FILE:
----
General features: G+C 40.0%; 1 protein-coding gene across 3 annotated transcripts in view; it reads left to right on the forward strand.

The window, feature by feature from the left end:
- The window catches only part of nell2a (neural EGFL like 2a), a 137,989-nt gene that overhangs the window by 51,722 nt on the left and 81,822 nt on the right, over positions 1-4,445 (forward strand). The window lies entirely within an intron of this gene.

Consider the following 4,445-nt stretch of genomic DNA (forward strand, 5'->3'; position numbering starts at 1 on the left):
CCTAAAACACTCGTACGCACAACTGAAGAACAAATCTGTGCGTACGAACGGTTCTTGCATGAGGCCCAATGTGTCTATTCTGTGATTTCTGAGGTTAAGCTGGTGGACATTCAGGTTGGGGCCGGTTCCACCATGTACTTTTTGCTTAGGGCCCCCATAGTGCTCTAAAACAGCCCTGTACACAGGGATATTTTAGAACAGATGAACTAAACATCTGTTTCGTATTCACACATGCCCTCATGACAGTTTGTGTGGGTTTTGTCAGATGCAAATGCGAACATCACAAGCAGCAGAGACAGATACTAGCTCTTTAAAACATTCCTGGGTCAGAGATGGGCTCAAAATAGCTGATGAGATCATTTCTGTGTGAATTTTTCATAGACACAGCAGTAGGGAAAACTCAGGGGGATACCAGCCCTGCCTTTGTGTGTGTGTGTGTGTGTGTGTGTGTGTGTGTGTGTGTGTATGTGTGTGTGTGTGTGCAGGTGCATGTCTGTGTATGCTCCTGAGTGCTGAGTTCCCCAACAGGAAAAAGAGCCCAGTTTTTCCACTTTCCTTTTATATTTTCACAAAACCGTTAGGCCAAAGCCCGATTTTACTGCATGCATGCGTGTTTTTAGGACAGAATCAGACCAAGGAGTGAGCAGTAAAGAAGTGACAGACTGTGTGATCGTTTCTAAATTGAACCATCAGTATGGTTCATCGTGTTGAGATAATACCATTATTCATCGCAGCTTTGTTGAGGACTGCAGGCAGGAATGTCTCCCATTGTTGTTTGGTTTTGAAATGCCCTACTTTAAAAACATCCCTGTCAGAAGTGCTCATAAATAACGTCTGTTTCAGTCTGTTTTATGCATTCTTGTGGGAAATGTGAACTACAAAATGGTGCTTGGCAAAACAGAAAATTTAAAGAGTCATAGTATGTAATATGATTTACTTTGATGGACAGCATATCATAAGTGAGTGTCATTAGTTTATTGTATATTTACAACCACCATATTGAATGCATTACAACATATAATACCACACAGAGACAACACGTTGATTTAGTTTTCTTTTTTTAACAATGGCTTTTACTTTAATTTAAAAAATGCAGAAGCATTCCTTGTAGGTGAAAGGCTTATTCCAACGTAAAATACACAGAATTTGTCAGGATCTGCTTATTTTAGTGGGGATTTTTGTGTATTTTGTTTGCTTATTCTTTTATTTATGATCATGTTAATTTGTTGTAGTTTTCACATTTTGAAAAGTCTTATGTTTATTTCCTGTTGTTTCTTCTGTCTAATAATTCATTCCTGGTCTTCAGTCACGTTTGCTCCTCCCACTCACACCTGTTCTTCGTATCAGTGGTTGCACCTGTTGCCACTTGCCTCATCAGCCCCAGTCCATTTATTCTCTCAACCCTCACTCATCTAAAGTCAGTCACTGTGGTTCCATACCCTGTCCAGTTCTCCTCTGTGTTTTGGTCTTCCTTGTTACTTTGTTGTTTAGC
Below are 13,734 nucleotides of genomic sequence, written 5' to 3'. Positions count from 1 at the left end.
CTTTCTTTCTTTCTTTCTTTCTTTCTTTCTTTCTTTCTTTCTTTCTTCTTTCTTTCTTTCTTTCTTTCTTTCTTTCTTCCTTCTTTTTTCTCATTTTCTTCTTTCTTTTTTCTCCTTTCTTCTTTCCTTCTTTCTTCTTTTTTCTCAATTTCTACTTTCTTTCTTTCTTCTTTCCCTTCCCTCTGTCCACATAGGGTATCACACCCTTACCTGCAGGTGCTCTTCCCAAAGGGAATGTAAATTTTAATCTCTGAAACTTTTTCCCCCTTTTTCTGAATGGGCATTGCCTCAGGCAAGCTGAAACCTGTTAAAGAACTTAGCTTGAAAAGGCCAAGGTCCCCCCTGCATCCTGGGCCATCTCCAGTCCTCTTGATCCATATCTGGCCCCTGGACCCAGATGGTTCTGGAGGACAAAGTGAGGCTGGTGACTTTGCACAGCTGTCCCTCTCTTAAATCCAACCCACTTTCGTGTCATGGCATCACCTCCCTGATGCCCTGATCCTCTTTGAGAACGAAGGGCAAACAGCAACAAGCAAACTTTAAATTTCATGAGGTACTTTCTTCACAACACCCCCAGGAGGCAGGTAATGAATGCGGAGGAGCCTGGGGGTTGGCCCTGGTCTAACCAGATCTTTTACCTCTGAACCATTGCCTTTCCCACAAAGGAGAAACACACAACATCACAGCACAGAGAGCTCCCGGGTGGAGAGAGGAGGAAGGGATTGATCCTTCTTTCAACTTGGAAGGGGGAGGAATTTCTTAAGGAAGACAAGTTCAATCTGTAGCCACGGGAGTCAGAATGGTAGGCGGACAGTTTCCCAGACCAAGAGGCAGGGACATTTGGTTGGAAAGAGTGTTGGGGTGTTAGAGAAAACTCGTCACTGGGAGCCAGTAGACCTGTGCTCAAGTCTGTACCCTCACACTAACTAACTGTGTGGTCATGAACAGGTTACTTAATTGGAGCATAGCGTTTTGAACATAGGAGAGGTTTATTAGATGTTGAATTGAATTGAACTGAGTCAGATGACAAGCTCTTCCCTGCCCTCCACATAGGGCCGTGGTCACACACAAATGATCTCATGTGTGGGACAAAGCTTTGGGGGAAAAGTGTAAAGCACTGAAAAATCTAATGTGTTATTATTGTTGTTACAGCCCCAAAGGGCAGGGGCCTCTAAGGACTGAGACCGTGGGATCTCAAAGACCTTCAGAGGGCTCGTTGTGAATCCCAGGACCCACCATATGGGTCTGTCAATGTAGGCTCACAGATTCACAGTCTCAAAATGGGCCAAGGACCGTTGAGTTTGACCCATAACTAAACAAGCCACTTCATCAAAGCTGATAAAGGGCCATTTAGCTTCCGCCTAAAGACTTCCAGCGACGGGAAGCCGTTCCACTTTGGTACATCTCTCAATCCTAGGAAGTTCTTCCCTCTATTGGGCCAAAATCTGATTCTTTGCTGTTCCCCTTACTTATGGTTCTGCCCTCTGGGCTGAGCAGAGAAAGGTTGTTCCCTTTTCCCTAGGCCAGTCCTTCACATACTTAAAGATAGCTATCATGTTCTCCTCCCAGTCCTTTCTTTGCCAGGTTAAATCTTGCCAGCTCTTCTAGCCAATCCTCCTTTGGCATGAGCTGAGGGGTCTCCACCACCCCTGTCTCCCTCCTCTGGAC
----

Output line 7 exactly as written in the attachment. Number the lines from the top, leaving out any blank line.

CTTTCTTTCTTTCTTTCTTTCTTTCTTTCTTTCTTTCTTTCTTTCTTCTTTCTTTCTTTCTTTCTTTCTTTCTTTCTTCCTTCTTTTTTCTCATTTTCTTCTTTCTTTTTTCTCCTTTCTTCTTTCCTTCTTTCTTCTTTTTTCTCAATTTCTACTTTCTTTCTTTCTTCTTTCCCTTCCCTCTGTCCACATAGGGTATCACACCCTTACCTGCAGGTGCTCTTCCCAAAGGGAATGTAAATTTTAATCTCTGAAACTTTTTCCCCCTTTTTCTGAATGGGCATTGCCTCAGGCAAGCTGAAACCTGTTAAAGAACTTAGCTTGAAAAGGCCAAGGTCCCCCCTGCATCCTGGGCCATCTCCAGTCCTCTTGATCCATATCTGGCCCCTGGACCCAGATGGTTCTGGAGGACAAAGTGAGGCTGGTGACTTTGCACAGCTGTCCCTCTCTTAAATCCAACCCACTTTCGTGTCATGGCATCACCTCCCTGATGCCCTGATCCTCTTTGAGAACGAAGGGCAAACAGCAACAAGCAAACTTTAAATTTCATGAGGTACTTTCTTCACAACACCCCCAGGAGGCAGGTAATGAATGCGGAGGAGCCTGGGGGTTGGCCCTGGTCTAACCAGATCTTTTACCTCTGAACCATTGCCTTTCCCACAAAGGAGAAACACACAACATCACAGCACAGAGAGCTCCCGGGTGGAGAGAGGAGGAAGGGATTGATCCTTCTTTCAACTTGGAAGGGGGAGGAATTTCTTAAGGAAGACAAGTTCAATCTGTAGCCACGGGAGTCAGAATGGTAGGCGGACAGTTTCCCAGACCAAGAGGCAGGGACATTTGGTTGGAAAGAGTGTTGGGGTGTTAGAGAAAACTCGTCACTGGGAGCCAGTAGACCTGTGCTCAAGTCTGTACCCTCACACTAACTAACTGTGTGGTCATGAACAGGTTACTTAATTGGAGCATAGCGTTTTGAACATAGGAGAGGTTTATTAGATGTTGAATTGAATTGAACTGAGTCAGATGACAAGCTCTTCCCTGCCCTCCACATAGGGCCGTGGTCACACACAAATGATCTCATGTGTGGGACAAAGCTTTGGGGGAAAAGTGTAAAGCACTGAAAAATCTAATGTGTTATTATTGTTGTTACAGCCCCAAAGGGCAGGGGCCTCTAAGGACTGAGACCGTGGGATCTCAAAGACCTTCAGAGGGCTCGTTGTGAATCCCAGGACCCACCATATGGGTCTGTCAATGTAGGCTCACAGATTCACAGTCTCAAAATGGGCCAAGGACCGTTGAGTTTGACCCATAACTAAACAAGCCACTTCATCAAAGCTGATAAAGGGCCATTTAGCTTCCGCCTAAAGACTTCCAGCGACGGGAAGCCGTTCCACTTTGGTACATCTCTCAATCCTAGGAAGTTCTTCCCTCTATTGGGCCAAAATCTGATTCTTTGCTGTTCCCCTTACTTATGGTTCTGCCCTCTGGGCTGAGCAGAGAAAGGTTGTTCCCTTTTCCCTAGGCCAGTCCTTCACATACTTAAAGATAGCTATCATGTTCTCCTCCCAGTCCTTTCTTTGCCAGGTTAAATCTTGCCAGCTCTTCTAGCCAATCCTCCTTTGGCATGAGCTGAGGGGTCTCCACCACCCCTGTCTCCCTCCTCTGGAC